book review: april 2011 bulk edition

I have been neglecting my reviewing duties. But don’t worry, I’ve still been reading. I haven’t given up on the printed word (and image). Just been slow in typing about them. So here is a list of the books I read before coming to Australia.
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book review: the vor game

Lois McMaster Bujold’s The Vor Game is another of the Miles Vorkosigan space opera books. They’re fun stuff, nothing dense, just a lot of crazy stuff happening. You know there’ll be ridiculous coincidences and that people will be brilliant just in the nick of time. You aren’t worrying about huge amounts of ethical implications, though the characters do a lot better job of being human than in some books I’ve read recently.

The thing about this one is that it felt like two books bolted together. There’s the arctic mystery story and then the rollicking space opera with Ensign Miles being very insubordinate. In the afterword McMaster Bujold talks about how they probably should have been split in two. I agree.

Executive summary: good light adventure fiction, like the rest of the series.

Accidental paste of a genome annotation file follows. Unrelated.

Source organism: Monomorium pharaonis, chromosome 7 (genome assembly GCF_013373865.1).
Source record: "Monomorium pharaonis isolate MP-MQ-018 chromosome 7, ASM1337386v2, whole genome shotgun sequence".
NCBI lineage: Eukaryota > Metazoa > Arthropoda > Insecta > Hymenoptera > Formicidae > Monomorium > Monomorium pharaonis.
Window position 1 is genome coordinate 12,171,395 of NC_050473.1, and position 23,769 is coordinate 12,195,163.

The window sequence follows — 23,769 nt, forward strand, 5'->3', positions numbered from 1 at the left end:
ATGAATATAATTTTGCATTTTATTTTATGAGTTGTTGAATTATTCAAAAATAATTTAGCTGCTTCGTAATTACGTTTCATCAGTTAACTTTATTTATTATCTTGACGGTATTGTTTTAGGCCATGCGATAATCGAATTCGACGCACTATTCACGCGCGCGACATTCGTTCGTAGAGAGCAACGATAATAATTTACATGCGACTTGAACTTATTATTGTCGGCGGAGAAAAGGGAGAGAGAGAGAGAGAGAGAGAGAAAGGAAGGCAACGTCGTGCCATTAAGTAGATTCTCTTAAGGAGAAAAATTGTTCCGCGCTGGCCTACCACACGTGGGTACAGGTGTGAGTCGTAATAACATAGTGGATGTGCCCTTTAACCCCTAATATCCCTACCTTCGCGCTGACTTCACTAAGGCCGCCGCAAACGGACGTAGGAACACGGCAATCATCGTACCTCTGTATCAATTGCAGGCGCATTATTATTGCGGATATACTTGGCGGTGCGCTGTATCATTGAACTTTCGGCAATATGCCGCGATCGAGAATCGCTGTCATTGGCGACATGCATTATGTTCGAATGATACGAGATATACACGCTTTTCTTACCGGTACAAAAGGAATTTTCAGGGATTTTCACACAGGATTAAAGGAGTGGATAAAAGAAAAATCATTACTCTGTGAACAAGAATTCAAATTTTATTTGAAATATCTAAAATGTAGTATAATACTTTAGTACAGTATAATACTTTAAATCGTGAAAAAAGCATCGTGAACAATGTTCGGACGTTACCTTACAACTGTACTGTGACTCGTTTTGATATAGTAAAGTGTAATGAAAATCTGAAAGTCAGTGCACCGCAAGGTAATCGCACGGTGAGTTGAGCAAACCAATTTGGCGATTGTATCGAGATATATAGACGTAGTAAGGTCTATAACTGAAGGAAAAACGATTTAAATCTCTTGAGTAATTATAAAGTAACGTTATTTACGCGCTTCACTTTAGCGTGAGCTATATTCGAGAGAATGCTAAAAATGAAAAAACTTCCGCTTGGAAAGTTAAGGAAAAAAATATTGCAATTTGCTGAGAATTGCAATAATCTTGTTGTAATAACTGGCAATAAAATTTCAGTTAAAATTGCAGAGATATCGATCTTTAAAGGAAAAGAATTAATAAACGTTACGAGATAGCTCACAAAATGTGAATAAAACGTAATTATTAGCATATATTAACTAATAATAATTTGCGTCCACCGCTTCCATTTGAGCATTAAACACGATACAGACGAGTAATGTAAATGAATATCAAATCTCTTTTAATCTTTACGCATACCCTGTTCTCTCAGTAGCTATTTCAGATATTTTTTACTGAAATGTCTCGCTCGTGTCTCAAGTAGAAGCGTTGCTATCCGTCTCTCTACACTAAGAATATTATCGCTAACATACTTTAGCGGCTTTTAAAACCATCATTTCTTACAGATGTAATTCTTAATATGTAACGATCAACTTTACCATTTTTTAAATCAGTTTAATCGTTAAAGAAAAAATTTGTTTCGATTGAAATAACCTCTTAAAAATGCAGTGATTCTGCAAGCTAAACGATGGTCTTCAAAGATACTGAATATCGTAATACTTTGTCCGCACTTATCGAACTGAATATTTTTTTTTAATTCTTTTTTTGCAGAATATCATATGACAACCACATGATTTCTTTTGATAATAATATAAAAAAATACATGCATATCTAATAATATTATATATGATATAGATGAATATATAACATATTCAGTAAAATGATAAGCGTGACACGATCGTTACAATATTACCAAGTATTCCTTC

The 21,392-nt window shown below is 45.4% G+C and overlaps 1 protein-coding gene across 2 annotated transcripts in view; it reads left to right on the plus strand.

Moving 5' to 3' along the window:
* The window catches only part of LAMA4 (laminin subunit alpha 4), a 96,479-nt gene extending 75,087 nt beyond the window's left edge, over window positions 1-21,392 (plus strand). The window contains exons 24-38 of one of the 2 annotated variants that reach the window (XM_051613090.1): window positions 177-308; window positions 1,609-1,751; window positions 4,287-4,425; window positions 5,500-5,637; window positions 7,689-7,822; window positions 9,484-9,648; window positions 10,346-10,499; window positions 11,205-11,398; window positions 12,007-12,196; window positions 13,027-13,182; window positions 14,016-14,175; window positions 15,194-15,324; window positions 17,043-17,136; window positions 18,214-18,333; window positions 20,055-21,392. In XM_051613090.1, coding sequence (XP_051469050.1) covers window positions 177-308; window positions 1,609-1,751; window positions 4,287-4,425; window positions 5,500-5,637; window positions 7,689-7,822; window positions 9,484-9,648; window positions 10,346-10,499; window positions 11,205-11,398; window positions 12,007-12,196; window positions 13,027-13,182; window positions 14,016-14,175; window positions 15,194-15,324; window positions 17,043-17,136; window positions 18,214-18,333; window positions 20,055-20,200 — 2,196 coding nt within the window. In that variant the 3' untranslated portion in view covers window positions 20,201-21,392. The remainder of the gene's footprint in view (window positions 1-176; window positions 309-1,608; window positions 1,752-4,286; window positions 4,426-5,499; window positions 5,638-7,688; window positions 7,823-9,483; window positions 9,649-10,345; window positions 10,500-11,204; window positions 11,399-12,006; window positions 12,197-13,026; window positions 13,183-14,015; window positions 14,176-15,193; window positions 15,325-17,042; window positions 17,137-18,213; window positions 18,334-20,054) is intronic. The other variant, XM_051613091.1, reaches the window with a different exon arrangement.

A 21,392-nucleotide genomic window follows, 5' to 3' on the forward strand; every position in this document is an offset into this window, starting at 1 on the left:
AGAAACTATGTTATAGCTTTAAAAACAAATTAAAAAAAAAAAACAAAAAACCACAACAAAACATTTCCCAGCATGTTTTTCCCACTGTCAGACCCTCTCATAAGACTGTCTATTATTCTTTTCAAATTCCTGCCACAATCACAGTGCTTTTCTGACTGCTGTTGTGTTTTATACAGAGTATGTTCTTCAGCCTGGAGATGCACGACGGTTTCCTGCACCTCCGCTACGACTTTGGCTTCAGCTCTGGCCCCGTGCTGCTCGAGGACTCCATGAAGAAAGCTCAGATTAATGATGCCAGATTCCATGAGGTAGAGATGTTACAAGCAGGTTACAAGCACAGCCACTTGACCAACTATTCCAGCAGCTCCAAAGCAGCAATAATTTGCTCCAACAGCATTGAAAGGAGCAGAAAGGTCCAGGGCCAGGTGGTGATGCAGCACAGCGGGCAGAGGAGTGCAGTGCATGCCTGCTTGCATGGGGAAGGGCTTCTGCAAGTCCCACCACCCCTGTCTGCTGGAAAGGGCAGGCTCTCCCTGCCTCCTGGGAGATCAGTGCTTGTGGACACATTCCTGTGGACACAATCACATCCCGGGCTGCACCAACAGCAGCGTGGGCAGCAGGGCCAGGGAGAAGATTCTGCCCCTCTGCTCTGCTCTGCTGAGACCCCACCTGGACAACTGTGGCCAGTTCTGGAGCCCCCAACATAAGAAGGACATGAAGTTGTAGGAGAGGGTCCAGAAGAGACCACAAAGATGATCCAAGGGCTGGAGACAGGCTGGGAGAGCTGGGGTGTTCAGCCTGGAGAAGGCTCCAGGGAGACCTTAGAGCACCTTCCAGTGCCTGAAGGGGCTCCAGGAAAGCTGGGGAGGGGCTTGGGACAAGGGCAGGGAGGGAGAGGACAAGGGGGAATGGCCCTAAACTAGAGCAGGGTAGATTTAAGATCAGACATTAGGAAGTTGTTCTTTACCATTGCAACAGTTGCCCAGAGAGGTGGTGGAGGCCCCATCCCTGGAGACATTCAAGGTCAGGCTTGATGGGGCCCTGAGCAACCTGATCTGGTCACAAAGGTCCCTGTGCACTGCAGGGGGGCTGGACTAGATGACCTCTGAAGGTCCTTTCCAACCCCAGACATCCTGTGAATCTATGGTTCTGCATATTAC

book review: the mountains of mourning

The Mountains of Mourning is a long short story in Lois McMaster Bujold’s Vorkosigan Saga. Miles is sent out to the countryside to dispense justice in the murder of a deformed infant. Dispense justice with restraint. It was a thoughtful story about soft power and knowing your audience. The big problem Miles faces is that the villagers he’s investigating have no reason to trust in his ability to do the right thing and not just trample them. It’s very reminiscent of the stuff we’re talking about in my Community-Led Libraries course, to bring things from sf nerdery to library school nerdery.

book review: the warrior’s apprentice

Lois McMaster Bujold’s Vorkosigan saga is a space opera classic. There are wormholes and space battles and currency discrepancies between worlds. This book, The Warrior’s Apprentice, is about Miles Vorkosigan who doesn’t get into the Imperial academy and then sets off to accidentally create a mercenary company.

It’s exciting and fun and there’s actually a bit more darkness in terms of war crimes and consequences than I’d expected. I was a little surprised at the shying away from depicting the climactic mercenary battle, but it followed that up with some interestingly manipulated politics to get Miles out of a treason charge, so that was pretty neat.

I think I own a couple of Vorkosigan books but have never read them. I only started them now because Baen made nearly the entire series available as free ebooks so I could bring the entire collection on my winter travels. Which is pretty enjoyable.